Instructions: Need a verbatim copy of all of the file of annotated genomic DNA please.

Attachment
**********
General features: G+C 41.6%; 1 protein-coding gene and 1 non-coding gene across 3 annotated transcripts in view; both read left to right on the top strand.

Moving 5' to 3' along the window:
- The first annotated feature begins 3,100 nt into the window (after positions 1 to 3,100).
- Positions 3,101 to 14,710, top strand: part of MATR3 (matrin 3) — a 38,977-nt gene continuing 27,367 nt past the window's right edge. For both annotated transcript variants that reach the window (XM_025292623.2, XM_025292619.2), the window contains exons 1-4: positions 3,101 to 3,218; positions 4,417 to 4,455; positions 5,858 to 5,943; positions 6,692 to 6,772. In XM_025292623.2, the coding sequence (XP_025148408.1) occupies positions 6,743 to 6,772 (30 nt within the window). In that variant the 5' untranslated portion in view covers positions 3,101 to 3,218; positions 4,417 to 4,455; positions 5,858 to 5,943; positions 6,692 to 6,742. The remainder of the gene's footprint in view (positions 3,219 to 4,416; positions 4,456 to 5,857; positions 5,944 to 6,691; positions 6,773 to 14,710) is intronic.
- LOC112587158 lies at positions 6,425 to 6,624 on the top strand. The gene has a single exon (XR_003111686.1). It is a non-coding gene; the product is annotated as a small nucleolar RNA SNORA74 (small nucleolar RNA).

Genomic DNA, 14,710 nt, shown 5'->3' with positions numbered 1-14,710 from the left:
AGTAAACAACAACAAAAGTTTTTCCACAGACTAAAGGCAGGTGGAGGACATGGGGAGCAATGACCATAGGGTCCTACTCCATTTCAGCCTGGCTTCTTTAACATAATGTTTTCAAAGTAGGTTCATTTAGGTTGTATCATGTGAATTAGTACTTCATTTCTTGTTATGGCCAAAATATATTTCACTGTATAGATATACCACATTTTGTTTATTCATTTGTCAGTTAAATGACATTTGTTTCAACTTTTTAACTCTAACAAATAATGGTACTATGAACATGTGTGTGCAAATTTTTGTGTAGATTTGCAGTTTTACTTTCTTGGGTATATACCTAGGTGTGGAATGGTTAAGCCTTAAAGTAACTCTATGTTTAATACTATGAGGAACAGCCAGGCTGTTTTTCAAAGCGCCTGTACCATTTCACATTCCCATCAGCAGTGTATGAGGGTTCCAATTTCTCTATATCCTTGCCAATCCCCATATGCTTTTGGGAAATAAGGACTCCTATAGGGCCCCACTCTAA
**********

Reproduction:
General features: G+C 41.6%; 1 protein-coding gene and 1 non-coding gene across 3 annotated transcripts in view; both read left to right on the top strand.

Moving 5' to 3' along the window:
- The first annotated feature begins 3,100 nt into the window (after positions 1 to 3,100).
- Positions 3,101 to 14,710, top strand: part of MATR3 (matrin 3) — a 38,977-nt gene continuing 27,367 nt past the window's right edge. For both annotated transcript variants that reach the window (XM_025292623.2, XM_025292619.2), the window contains exons 1-4: positions 3,101 to 3,218; positions 4,417 to 4,455; positions 5,858 to 5,943; positions 6,692 to 6,772. In XM_025292623.2, the coding sequence (XP_025148408.1) occupies positions 6,743 to 6,772 (30 nt within the window). In that variant the 5' untranslated portion in view covers positions 3,101 to 3,218; positions 4,417 to 4,455; positions 5,858 to 5,943; positions 6,692 to 6,742. The remainder of the gene's footprint in view (positions 3,219 to 4,416; positions 4,456 to 5,857; positions 5,944 to 6,691; positions 6,773 to 14,710) is intronic.
- LOC112587158 lies at positions 6,425 to 6,624 on the top strand. The gene has a single exon (XR_003111686.1). It is a non-coding gene; the product is annotated as a small nucleolar RNA SNORA74 (small nucleolar RNA).

Genomic DNA, 14,710 nt, shown 5'->3' with positions numbered 1-14,710 from the left:
AGTAAACAACAACAAAAGTTTTTCCACAGACTAAAGGCAGGTGGAGGACATGGGGAGCAATGACCATAGGGTCCTACTCCATTTCAGCCTGGCTTCTTTAACATAATGTTTTCAAAGTAGGTTCATTTAGGTTGTATCATGTGAATTAGTACTTCATTTCTTGTTATGGCCAAAATATATTTCACTGTATAGATATACCACATTTTGTTTATTCATTTGTCAGTTAAATGACATTTGTTTCAACTTTTTAACTCTAACAAATAATGGTACTATGAACATGTGTGTGCAAATTTTTGTGTAGATTTGCAGTTTTACTTTCTTGGGTATATACCTAGGTGTGGAATGGTTAAGCCTTAAAGTAACTCTATGTTTAATACTATGAGGAACAGCCAGGCTGTTTTTCAAAGCGCCTGTACCATTTCACATTCCCATCAGCAGTGTATGAGGGTTCCAATTTCTCTATATCCTTGCCAATCCCCATATGCTTTTGGGAAATAAGGACTCCTATAGGGCCCCACTCTAA